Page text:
Tuesday, September 29, 2015

Public Art

Hello dearies!

Lately I've run into a bunch of awesome public art projects around Seattle. I feel the great need to gush about them somewhere. What's that you say? Here? This very blog? I thought is was a writing blog. Yes, I suppose art and writing are well connected. Alright then. That's a lovely idea! =)

First up, the Neototem's Children's Garden by Gloria Bornstein. This series of brass sea creatures is located outside our local Children's Theater and I just adore them. Here are my favorites of the bunch:

Also near the Children's Theater, are a series of silly stone heads arranged in a circle. Unfortunately, I can't seem to find the name of this piece or who the artist is, but we sure love them!

While visiting the South Lake Union water park this summer, I stumbled on this fascinating piece. Again, I can't seem to find any information online about the artist or title, but the concept was intriguing: a tiny, unfinished house, filled with natural sticks and logs. I loved this simple reversal of exterior and interior. It made me think about the various ways we humans attempt to contain and shape our environments.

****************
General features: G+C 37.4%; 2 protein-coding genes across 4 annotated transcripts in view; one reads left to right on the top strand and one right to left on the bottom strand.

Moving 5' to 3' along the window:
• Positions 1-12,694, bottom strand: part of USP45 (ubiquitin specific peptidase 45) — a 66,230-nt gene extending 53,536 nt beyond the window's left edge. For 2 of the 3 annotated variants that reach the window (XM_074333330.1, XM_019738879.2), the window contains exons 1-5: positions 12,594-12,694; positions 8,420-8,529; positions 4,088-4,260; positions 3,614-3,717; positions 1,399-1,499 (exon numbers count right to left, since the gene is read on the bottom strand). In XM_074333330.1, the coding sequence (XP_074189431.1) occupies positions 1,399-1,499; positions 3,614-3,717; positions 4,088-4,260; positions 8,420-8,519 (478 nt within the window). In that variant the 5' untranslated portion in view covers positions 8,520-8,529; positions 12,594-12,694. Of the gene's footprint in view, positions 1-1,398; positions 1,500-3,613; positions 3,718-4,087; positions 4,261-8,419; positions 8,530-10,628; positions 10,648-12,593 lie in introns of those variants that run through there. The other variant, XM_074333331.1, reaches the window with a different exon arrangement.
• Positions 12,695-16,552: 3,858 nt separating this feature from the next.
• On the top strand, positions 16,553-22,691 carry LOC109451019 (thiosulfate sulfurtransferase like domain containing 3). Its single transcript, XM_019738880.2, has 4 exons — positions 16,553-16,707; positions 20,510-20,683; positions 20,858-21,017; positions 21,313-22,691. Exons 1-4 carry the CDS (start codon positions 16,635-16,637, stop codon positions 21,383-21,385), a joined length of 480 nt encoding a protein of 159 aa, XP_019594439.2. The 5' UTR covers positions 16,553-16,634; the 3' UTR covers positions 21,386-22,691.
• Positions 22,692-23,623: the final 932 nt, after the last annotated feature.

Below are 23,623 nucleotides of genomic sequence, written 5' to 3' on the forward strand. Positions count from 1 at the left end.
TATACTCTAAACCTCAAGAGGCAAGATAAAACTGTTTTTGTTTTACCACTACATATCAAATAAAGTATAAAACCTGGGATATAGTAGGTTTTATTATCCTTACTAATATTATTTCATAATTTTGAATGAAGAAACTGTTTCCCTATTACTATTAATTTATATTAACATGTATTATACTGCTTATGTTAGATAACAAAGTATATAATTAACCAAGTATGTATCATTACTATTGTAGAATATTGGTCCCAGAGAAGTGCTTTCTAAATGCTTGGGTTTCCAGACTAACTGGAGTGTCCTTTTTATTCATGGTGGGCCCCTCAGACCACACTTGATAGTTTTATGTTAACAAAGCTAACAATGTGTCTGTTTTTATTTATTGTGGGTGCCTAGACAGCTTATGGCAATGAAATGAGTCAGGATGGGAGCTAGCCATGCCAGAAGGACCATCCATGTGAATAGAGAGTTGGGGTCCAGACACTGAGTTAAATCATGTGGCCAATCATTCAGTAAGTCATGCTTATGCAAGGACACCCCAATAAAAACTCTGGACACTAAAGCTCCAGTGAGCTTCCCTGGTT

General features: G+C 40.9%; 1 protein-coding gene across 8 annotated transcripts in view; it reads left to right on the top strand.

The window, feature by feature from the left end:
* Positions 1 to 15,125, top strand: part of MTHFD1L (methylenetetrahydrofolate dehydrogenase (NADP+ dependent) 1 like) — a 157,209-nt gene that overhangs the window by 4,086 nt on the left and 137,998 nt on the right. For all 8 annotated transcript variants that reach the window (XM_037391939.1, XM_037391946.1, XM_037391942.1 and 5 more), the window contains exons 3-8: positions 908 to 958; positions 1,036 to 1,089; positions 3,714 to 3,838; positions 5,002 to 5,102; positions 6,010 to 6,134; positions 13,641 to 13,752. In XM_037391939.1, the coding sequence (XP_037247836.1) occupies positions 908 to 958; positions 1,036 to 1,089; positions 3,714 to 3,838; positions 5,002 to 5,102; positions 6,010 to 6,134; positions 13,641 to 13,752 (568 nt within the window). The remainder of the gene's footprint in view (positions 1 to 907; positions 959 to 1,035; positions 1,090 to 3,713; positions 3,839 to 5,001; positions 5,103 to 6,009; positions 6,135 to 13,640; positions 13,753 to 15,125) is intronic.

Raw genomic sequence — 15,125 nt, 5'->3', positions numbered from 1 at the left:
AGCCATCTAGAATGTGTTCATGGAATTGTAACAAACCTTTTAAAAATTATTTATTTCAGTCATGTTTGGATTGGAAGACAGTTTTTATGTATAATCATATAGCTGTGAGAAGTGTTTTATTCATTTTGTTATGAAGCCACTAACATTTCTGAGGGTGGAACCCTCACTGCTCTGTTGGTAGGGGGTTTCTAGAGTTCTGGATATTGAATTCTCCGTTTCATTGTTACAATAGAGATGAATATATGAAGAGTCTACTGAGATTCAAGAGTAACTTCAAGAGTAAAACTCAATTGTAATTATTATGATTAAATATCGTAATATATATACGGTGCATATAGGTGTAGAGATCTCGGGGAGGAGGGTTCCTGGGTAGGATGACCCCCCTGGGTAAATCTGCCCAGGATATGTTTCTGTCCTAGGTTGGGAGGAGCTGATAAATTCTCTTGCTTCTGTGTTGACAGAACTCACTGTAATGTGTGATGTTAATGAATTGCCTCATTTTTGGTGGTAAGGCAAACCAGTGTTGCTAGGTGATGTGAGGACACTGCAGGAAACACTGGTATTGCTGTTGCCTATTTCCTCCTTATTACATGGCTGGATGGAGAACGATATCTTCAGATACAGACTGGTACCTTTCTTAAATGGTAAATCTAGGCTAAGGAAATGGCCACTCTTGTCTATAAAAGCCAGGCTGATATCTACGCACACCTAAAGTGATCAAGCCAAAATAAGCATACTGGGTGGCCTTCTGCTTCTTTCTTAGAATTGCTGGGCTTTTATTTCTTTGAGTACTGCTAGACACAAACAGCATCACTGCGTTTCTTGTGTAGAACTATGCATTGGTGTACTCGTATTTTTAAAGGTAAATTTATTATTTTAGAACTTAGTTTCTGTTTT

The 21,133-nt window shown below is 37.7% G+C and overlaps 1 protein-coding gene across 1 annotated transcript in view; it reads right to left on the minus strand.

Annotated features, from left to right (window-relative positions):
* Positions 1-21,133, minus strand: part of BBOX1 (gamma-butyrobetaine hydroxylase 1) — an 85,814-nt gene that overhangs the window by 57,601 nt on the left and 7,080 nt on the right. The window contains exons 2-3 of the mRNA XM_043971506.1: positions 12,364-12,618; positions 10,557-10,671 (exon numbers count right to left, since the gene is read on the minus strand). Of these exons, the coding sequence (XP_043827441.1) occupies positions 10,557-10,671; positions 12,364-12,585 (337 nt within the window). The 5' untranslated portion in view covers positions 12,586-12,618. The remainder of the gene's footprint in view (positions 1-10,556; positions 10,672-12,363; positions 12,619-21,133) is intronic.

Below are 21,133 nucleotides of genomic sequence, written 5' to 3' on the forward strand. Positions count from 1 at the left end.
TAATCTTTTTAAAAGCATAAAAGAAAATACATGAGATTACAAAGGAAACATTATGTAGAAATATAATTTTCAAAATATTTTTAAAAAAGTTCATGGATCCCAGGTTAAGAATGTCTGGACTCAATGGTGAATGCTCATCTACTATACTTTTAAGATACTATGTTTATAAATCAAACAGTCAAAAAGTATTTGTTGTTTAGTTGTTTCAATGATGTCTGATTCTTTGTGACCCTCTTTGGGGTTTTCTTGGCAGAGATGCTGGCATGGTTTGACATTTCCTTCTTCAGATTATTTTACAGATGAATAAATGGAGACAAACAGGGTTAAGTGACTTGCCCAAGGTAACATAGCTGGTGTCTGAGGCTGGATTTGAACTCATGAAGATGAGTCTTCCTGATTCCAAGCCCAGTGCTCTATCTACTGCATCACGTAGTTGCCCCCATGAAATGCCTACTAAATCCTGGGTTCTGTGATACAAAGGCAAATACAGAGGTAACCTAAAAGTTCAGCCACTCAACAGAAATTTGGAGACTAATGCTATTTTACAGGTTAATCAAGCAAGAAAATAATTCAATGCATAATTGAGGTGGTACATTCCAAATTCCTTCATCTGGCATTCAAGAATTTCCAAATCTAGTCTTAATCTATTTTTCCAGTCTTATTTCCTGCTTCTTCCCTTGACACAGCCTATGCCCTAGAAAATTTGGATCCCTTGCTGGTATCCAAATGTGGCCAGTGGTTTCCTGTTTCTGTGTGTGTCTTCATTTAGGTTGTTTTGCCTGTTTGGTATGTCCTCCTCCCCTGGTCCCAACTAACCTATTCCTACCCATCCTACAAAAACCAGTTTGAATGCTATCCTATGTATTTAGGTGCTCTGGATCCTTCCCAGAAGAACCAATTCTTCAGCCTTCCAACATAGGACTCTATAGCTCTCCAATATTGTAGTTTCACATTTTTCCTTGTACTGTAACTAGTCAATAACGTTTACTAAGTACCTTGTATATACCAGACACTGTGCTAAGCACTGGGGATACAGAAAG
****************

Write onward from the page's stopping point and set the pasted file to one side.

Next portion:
This next piece by Danielle Foushee we found at Carkeek Park. I love the simple way it interacts with the landscape and suggests so many beautiful natural elements : waves, bubbles, clouds, & wind.

Also at Carkeek is a piece titled "Passage" by Dara Solliday and Savina Mason. It's comprised of a series of gently colored frames that form a portal overlooking the Sound.

And then there are projects that pop up without the blessing of the Parks & Rec Department. Some of them I love just as much, though I know graffitti can be a controversial subject. I have a fondness for this mysterious face in West Ewing Mini Park and not-so-secretly hope that no one cleans it up.